Block grants, or state administered programs allow Republicans to play the game they’ve been playing for several decades. Attacks on progressive programs generally fail under the bright lights of Congress, so they fall back to the dimmer rooms of 50 separate legislatures. That’s how the Voting Rights Act, Medicaid, SNAP and unemployment assistance have been gutted, with 50 small cuts and bruises.

If you believe healthcare is a right, there is a simple solution to achieve that right. Rep. John Conyers Jr.’s Medicare for All bill provides universal coverage and expands Medicare benefits in critical ways. HR 676 has more co-sponsors than it’s ever had before (113). Almost 60% of the Democratic caucus supports it.

But crucially, the Democratic Leadership in the House and the Senate does not. This is surprising because Medicare for All is extremely popular policy.

60% of Americans support Medicare-for-All, 23% are opposed and 17% aren’t sure (full poll results). Contrast the Democrats’ “caution” with the actions of the Republican leadership.

ACHA is very unpopular and the GOP is pushing ahead; single payer is very popular and Dem leadership won’t get behind it. Says everything. — @freddiedeboer

3 out of 4 Americans who have an opinion on it want Medicare for All. And yet, here we are wondering why the Democratic leadership won’t get behind it, and I don’t have a good explanation. Please help me out here, and not with some cockamamie story about the country being “center right”. Because on this issue, the country is pretty firmly hard left.

Our leadership is supposed to you know, lead. Propose policies and then gather public support for them. Medicare for All has massive levels of support among Americans. So half the work is done already. If the Democratic leadership isn’t leading us in the direction of Medicare-for-All, then they’re leading us away from it. To what exactly?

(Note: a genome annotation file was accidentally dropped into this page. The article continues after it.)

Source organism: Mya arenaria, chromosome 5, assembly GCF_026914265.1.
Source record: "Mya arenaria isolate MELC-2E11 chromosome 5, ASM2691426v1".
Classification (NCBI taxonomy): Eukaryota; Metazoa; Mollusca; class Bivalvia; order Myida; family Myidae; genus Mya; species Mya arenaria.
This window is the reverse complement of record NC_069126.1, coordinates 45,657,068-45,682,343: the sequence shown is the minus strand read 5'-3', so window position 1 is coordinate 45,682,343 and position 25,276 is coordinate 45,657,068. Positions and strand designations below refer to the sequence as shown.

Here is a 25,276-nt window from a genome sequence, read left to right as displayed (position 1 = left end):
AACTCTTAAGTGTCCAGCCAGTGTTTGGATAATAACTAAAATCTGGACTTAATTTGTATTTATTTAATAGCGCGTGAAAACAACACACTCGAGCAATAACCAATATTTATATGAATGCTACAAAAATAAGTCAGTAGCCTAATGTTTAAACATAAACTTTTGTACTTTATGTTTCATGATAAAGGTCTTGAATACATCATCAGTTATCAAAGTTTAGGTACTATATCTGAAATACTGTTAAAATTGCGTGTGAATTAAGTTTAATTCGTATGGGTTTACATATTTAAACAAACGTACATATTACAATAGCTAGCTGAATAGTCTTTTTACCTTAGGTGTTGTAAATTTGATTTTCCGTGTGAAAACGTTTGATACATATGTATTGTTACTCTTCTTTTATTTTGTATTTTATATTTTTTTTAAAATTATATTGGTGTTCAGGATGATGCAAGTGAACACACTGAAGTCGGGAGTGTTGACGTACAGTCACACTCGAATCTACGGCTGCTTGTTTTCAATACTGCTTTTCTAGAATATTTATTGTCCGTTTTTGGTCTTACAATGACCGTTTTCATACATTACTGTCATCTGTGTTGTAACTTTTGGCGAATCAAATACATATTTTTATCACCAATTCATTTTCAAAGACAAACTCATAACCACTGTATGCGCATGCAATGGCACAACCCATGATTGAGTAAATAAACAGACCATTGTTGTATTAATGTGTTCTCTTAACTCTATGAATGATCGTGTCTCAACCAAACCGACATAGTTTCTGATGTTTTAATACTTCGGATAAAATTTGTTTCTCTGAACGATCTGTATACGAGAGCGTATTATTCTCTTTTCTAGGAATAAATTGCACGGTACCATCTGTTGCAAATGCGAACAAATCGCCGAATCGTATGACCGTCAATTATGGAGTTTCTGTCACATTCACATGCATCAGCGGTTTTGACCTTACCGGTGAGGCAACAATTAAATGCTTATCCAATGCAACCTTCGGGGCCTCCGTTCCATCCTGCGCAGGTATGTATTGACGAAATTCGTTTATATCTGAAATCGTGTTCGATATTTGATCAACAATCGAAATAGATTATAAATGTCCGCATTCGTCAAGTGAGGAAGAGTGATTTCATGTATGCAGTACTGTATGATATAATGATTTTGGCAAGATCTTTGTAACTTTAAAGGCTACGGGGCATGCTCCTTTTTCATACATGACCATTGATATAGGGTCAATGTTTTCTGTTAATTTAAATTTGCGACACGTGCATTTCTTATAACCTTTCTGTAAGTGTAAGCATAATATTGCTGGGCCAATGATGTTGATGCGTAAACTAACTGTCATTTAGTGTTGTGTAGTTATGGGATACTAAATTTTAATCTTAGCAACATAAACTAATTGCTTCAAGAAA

And it’s not even like the Democratic leadership support state-level “experimentation” with single-payer.

To get the leadership on board, we have to press them on it, so we can join every other OECD country in providing health care for all. It sounds radical now, but it is far less radical than it was three years ago. Remember when a $15 minimum wage sounded radical?

Wait, what’s this? Senate and House Democratic leaders joined progressives and got behind the Raise the Wage Act which would raise the federal minimum wage to $15 over time? Why yes, they did.

The energy and the momentum is with Medicare-for-All.

The alternative is a loss of momentum.


Warren says Democrats should campaign on Single-Payer healthcare.

Elizabeth Warren has been on a campaign footing to push back against Republican efforts to bestow enormous tax breaks on millionaires and billionaires by decimating health-care coverage for ordinary Americans.

Sen. Elizabeth Warren is traveling to Trump-friendly areas of her state hoping to connect with his backers and provide a road map for her party to win back working-class voters. […]

Democrats, she said, would do better if they campaigned on that progressive platform rather than blurring the lines between themselves and Republicans. — WSJ

Warren highlighted the lengths to which President Obama and Democrats had gone in 2009-2010 to garner Republican support for the PPACA.

“President Obama tried to move us forward with health-care coverage by using a conservative model that came from one of the conservative think tanks that had been advanced by a Republican governor in Massachusetts,” Warren told The Wall Street Journal on Tuesday.

“Now it’s time for the next step. And the next step is single payer,” she added. […]

“The progressive agenda is America’s agenda,” Warren said. “It’s not like we’re trying to sell stuff that people don’t want. … It’s not that at all. It’s that we haven’t gotten up there and been as clear about our values as we should be, or as clear and concrete about how we’re going to get there.” — The Hill

John Conyers Jr.’s Medicare For All bill in the House now has 113 co-sponsors, that is almost 60% of the Democratic caucus.

—  @subirgrewal

Meanwhile, in California, Assembly Speaker Rendon made a decision to shelve a single-payer bill that had passed the California Senate.

Assembly Speaker Anthony Rendon’s abrupt decision Friday to sideline a bill that would have established single-payer healthcare in California roused a swift and fiery backlash from the measure’s supporters, who accused the Democrat from Paramount of unilaterally blunting the effort for sweeping overhaul of the state’s healthcare system. […]